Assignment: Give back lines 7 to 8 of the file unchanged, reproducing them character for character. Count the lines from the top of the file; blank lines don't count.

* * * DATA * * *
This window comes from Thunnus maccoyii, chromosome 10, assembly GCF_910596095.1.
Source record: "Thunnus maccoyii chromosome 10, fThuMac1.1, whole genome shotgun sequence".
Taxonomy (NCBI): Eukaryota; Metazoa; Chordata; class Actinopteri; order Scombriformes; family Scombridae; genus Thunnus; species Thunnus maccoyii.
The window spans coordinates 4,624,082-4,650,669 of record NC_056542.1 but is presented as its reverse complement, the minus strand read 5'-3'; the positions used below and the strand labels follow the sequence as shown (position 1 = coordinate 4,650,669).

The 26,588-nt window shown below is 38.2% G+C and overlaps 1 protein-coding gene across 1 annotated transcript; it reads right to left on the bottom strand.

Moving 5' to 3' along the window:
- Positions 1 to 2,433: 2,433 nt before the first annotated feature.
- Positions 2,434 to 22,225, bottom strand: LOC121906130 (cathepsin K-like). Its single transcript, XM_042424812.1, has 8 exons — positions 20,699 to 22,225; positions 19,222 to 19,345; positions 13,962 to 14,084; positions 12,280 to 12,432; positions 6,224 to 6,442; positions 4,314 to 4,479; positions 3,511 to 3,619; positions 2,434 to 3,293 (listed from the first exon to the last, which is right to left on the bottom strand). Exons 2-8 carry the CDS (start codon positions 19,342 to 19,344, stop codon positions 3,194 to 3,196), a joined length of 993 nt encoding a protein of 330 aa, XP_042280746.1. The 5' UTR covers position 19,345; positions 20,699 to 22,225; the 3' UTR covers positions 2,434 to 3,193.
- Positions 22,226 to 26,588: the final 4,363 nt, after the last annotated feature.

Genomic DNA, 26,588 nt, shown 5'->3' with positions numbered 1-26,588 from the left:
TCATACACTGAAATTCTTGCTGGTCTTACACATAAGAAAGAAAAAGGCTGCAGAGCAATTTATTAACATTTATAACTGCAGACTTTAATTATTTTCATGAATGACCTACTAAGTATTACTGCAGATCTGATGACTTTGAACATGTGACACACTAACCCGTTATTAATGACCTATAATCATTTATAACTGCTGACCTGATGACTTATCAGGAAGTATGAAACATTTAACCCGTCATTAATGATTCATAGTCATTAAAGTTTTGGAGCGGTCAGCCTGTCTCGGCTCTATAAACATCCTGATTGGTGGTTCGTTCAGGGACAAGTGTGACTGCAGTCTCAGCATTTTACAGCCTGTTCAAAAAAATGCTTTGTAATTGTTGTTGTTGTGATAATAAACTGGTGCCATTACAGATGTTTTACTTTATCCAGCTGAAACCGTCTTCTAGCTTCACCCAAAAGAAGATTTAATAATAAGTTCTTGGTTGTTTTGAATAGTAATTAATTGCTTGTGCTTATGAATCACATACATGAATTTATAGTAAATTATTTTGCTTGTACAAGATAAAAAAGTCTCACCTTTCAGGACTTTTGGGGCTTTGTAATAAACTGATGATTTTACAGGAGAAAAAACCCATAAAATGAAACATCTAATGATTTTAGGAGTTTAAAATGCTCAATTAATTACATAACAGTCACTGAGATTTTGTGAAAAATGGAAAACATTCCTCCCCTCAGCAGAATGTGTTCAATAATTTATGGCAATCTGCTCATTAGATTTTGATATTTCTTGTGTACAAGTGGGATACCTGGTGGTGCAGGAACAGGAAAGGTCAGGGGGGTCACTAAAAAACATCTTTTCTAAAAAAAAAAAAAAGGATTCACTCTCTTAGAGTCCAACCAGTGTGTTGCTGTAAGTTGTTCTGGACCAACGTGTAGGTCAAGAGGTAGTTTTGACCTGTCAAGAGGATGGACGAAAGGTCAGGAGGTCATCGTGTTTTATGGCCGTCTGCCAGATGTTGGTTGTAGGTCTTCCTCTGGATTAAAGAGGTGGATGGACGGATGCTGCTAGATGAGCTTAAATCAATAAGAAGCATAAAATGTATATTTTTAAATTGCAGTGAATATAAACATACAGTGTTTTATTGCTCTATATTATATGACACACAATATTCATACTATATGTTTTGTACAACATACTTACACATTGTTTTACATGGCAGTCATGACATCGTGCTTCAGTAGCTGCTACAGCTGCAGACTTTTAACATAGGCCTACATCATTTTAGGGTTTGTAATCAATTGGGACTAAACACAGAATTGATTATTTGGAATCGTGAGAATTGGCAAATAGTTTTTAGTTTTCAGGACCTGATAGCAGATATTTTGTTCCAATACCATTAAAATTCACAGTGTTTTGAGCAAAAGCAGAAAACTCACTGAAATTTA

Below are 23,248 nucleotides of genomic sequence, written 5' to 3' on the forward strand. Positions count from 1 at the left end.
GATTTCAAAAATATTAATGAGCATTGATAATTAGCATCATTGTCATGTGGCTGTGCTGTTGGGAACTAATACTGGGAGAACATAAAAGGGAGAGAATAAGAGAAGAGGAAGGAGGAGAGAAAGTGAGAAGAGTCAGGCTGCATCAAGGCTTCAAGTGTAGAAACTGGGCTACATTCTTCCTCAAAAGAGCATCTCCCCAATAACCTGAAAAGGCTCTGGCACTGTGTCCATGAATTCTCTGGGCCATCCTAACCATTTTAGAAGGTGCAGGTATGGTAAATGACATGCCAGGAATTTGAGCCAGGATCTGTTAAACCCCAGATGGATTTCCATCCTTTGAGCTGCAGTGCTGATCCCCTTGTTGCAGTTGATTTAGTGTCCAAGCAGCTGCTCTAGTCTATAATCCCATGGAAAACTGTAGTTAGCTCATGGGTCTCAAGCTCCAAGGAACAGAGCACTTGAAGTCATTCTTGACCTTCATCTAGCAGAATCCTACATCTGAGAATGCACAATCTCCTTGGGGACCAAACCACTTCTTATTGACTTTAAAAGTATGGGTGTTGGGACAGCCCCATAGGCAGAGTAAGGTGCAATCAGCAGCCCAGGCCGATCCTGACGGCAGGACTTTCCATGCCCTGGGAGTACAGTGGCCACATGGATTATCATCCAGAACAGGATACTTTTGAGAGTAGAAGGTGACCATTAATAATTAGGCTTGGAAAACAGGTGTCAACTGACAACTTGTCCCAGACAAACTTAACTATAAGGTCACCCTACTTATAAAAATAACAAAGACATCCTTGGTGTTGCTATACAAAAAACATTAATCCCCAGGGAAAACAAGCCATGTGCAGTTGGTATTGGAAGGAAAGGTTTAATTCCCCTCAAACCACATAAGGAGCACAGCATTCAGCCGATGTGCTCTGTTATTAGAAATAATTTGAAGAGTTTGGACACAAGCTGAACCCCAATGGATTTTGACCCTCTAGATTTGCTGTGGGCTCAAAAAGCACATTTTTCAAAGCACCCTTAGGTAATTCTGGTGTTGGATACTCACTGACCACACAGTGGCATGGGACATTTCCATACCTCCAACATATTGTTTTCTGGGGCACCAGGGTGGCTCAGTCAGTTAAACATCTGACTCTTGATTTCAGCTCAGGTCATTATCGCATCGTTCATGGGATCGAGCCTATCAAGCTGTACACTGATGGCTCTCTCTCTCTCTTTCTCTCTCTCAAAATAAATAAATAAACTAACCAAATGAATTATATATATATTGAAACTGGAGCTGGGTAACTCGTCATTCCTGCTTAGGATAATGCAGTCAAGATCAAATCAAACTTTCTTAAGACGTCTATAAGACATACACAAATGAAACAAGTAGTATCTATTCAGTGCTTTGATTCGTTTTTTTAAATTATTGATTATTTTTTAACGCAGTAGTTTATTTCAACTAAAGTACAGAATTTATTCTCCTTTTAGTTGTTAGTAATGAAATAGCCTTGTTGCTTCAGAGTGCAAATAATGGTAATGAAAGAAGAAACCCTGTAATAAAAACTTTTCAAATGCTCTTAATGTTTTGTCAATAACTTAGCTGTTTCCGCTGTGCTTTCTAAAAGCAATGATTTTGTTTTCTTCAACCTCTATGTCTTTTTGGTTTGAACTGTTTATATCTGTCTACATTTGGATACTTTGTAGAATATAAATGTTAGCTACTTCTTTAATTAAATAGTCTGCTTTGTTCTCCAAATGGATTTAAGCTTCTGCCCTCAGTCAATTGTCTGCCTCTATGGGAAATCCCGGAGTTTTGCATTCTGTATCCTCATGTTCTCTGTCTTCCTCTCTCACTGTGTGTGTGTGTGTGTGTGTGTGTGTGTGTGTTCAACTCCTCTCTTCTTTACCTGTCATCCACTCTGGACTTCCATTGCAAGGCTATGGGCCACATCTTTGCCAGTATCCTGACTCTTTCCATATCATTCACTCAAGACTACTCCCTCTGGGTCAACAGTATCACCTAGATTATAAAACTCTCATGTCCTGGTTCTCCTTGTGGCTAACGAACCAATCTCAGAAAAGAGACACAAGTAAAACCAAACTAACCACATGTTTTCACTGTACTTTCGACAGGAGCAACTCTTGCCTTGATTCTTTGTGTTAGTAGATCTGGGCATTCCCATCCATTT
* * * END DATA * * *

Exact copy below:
- Positions 1 to 2,433: 2,433 nt before the first annotated feature.
- Positions 2,434 to 22,225, bottom strand: LOC121906130 (cathepsin K-like). Its single transcript, XM_042424812.1, has 8 exons — positions 20,699 to 22,225; positions 19,222 to 19,345; positions 13,962 to 14,084; positions 12,280 to 12,432; positions 6,224 to 6,442; positions 4,314 to 4,479; positions 3,511 to 3,619; positions 2,434 to 3,293 (listed from the first exon to the last, which is right to left on the bottom strand). Exons 2-8 carry the CDS (start codon positions 19,342 to 19,344, stop codon positions 3,194 to 3,196), a joined length of 993 nt encoding a protein of 330 aa, XP_042280746.1. The 5' UTR covers position 19,345; positions 20,699 to 22,225; the 3' UTR covers positions 2,434 to 3,193.